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How to log https headers


When I visit websites that show yahoo ads, I see a header like this (via live http header).

GET /na_stream_brewer/brew/v2?cid=ee289520-a939-3954-a2e6-5155cf227564& HTTP/1.1 Host: User-Agent: Mozilla/5.0 (Windows NT 10.0; WOW64; rv:43.0) Gecko/20100101 Firefox/43.0 Accept: / Accept-Language: en-US,en;q=0.5 Accept-Encoding: gzip, deflate Referer: Cookie: B=1rg7cvhb9grj9&b=3&s=58 Connection: keep-alive

I would like to capture the above header data via wireshark but I am unable to do that. Here are my settings.

  1. Capture filter none
  2. Display filter - http contains “yahoo”, http contains “syndication” etc.

However, when I use any of these filters, I don’t get any results. What am I doing wrong?

asked 15 Jan ‘16, 00:33

hvs's gravatar image

accept rate: 0%

One Answer:


While http contains "text" is a valid filter, I'm afraid you have to feed Wireshark with the information it needs to be able to decrypt the https, in order to get to the plaintext http contents. You should find all what you need to do that here.

answered 15 Jan '16, 03:23

sindy's gravatar image

accept rate: 24%

But don't I need a private key for the SSL certificate for this? I don't currently have that. As you can see in my example that the server is making call to yahoo to show the advertisement. I don't have private key for the yahoo SSL certificate. Perhaps, my understanding is incorrect here.

All I want to do is capture the header that is visible in firefox via live http header plugin. I am assuming that browser is encrypting the header and when it is intercepted by wireshark, it is all encrypted. So how to decrypt without the private key?


(16 Jan '16, 00:55) hvs

The very idea of encryption is that a third party would be unable to see the contents of the communication. The complete http contents including headers is encrypted, not just the payload. Hence,

All I want to do is capture the header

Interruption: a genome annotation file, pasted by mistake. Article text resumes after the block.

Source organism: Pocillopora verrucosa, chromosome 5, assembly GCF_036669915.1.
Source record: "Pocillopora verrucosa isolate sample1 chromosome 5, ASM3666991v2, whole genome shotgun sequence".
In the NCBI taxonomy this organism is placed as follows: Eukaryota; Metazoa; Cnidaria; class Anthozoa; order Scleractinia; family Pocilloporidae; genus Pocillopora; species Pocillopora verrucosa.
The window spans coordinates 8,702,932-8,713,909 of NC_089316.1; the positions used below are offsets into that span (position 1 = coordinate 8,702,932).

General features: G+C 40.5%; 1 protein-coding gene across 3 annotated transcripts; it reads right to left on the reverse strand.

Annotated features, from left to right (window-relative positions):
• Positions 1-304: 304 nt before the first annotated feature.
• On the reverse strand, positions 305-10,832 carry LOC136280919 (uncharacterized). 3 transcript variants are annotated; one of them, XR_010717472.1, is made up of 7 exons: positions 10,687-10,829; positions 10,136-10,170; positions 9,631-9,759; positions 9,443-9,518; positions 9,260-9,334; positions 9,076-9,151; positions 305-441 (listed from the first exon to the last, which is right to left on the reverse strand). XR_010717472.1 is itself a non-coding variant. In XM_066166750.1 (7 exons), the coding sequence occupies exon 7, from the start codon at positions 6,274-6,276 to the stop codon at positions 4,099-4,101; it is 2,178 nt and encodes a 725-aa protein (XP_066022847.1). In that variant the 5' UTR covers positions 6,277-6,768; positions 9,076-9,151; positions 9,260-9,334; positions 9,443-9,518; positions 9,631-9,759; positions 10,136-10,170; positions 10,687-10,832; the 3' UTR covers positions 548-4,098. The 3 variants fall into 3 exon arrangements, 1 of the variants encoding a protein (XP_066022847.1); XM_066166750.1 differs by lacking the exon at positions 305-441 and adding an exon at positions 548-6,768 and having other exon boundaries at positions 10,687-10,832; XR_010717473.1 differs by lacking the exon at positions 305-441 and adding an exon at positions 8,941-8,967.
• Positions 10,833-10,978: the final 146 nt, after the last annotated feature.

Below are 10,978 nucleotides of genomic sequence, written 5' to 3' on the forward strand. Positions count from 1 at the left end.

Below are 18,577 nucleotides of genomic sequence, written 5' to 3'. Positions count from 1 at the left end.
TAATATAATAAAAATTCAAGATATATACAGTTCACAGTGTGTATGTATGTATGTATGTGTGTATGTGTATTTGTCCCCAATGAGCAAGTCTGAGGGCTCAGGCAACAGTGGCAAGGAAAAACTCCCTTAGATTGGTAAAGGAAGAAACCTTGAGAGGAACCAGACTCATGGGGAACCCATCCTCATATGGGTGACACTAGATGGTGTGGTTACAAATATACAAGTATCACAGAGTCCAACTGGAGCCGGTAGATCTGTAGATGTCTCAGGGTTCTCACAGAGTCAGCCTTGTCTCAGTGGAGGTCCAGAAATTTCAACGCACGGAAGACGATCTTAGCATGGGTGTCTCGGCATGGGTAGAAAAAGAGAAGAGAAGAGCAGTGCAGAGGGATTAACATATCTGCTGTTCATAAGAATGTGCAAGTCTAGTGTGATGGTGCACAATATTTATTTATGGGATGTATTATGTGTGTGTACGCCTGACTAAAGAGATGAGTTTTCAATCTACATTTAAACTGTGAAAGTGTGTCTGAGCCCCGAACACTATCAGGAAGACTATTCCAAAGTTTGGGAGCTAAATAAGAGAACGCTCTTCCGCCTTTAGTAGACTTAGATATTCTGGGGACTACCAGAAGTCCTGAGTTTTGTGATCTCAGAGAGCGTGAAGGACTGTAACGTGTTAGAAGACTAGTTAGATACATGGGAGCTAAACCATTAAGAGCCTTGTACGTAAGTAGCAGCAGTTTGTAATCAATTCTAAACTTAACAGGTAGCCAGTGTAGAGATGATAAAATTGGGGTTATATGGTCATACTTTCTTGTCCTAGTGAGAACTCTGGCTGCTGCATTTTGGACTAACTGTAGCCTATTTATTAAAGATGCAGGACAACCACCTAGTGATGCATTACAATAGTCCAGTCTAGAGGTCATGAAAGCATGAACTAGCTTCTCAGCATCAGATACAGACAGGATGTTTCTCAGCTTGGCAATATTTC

requires use of the same tools as

all I want to do is see the complete contents of the encrypted communication

The plugin to firefox has access to the plaintext contents before the browser encrypts the request/after the browser decrypts the response.

When you capture the encrypted traffic, you effectively act as a third party, because this is what anyone along the path between the browser and the server can do. When you analyse traffic which you were involved to, either as the owner/administrator of the server or as the user of the browser, you possess a couple of bits of information which a real third party lacks: the keys.

  • as a server administrator, you have access to the private key of the server

  • as an end user (or the administrator of end user's equipment), you have access to the keylog file of the browser, which contains the actual keys used to encrypt the traffic.

If you are none of the two (i.e. you are really a third party with regard to the particular encrypted communication you are interested in), and you don't happen to work for NSA, it is time to give up.

If you want to see which of the web pages you've visited yourself (or someone else did using your PC): on the original link I gave, you can find a link to a step-by-step procedure how to make your browser log the session keys and how to use the contents of this file by Wireshark to decrypt the captured https sessions.

(16 Jan '16, 01:58) sindy

OK, thanks. I figured it out. I set the env variable SSLKEYLOG on my system and started collecting the keys in the text file which the variable was pointing to. After setting up the wireshark to read the file, I can see the decrypted headers.

(16 Jan '16, 12:55) hvs

@hvs, you should have marked the answer of @sindy as accepted, not posting a comment as answer and accepting it. I revoked the checkmark, converted to a comment and checked the correct answer instead.

(16 Jan '16, 19:21) Jasper ♦♦